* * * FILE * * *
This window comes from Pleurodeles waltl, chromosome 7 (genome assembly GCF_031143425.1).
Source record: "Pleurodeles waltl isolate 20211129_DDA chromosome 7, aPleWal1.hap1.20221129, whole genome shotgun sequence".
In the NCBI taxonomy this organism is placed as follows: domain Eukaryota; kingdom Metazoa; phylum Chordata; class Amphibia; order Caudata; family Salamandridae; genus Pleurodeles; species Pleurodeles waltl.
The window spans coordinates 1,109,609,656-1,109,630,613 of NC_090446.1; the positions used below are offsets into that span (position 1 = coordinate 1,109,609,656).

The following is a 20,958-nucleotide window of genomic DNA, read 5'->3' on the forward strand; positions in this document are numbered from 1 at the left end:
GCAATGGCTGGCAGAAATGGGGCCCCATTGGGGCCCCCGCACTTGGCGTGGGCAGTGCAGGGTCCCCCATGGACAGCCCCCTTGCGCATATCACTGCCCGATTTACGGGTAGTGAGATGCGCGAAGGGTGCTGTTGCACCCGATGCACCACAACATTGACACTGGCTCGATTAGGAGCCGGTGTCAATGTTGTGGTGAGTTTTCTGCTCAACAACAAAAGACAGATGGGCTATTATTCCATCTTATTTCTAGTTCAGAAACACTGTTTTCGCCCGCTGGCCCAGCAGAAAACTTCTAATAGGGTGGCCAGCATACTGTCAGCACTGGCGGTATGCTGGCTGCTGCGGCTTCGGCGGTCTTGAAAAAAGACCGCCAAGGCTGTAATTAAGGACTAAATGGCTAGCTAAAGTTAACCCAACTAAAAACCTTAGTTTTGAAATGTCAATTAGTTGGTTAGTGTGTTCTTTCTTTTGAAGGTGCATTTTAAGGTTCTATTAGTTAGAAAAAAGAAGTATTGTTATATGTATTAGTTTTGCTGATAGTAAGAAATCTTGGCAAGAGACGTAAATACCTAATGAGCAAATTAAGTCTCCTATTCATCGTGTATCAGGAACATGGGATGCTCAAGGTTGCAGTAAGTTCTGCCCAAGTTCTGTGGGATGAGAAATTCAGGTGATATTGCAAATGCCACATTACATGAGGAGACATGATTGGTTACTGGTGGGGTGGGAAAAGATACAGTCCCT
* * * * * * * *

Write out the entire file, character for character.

This window comes from Pleurodeles waltl, chromosome 7 (genome assembly GCF_031143425.1).
Source record: "Pleurodeles waltl isolate 20211129_DDA chromosome 7, aPleWal1.hap1.20221129, whole genome shotgun sequence".
In the NCBI taxonomy this organism is placed as follows: domain Eukaryota; kingdom Metazoa; phylum Chordata; class Amphibia; order Caudata; family Salamandridae; genus Pleurodeles; species Pleurodeles waltl.
The window spans coordinates 1,109,609,656-1,109,630,613 of NC_090446.1; the positions used below are offsets into that span (position 1 = coordinate 1,109,609,656).

The following is a 20,958-nucleotide window of genomic DNA, read 5'->3' on the forward strand; positions in this document are numbered from 1 at the left end:
GCAATGGCTGGCAGAAATGGGGCCCCATTGGGGCCCCCGCACTTGGCGTGGGCAGTGCAGGGTCCCCCATGGACAGCCCCCTTGCGCATATCACTGCCCGATTTACGGGTAGTGAGATGCGCGAAGGGTGCTGTTGCACCCGATGCACCACAACATTGACACTGGCTCGATTAGGAGCCGGTGTCAATGTTGTGGTGAGTTTTCTGCTCAACAACAAAAGACAGATGGGCTATTATTCCATCTTATTTCTAGTTCAGAAACACTGTTTTCGCCCGCTGGCCCAGCAGAAAACTTCTAATAGGGTGGCCAGCATACTGTCAGCACTGGCGGTATGCTGGCTGCTGCGGCTTCGGCGGTCTTGAAAAAAGACCGCCAAGGCTGTAATTAAGGACTAAATGGCTAGCTAAAGTTAACCCAACTAAAAACCTTAGTTTTGAAATGTCAATTAGTTGGTTAGTGTGTTCTTTCTTTTGAAGGTGCATTTTAAGGTTCTATTAGTTAGAAAAAAGAAGTATTGTTATATGTATTAGTTTTGCTGATAGTAAGAAATCTTGGCAAGAGACGTAAATACCTAATGAGCAAATTAAGTCTCCTATTCATCGTGTATCAGGAACATGGGATGCTCAAGGTTGCAGTAAGTTCTGCCCAAGTTCTGTGGGATGAGAAATTCAGGTGATATTGCAAATGCCACATTACATGAGGAGACATGATTGGTTACTGGTGGGGTGGGAAAAGATACAGTCCCT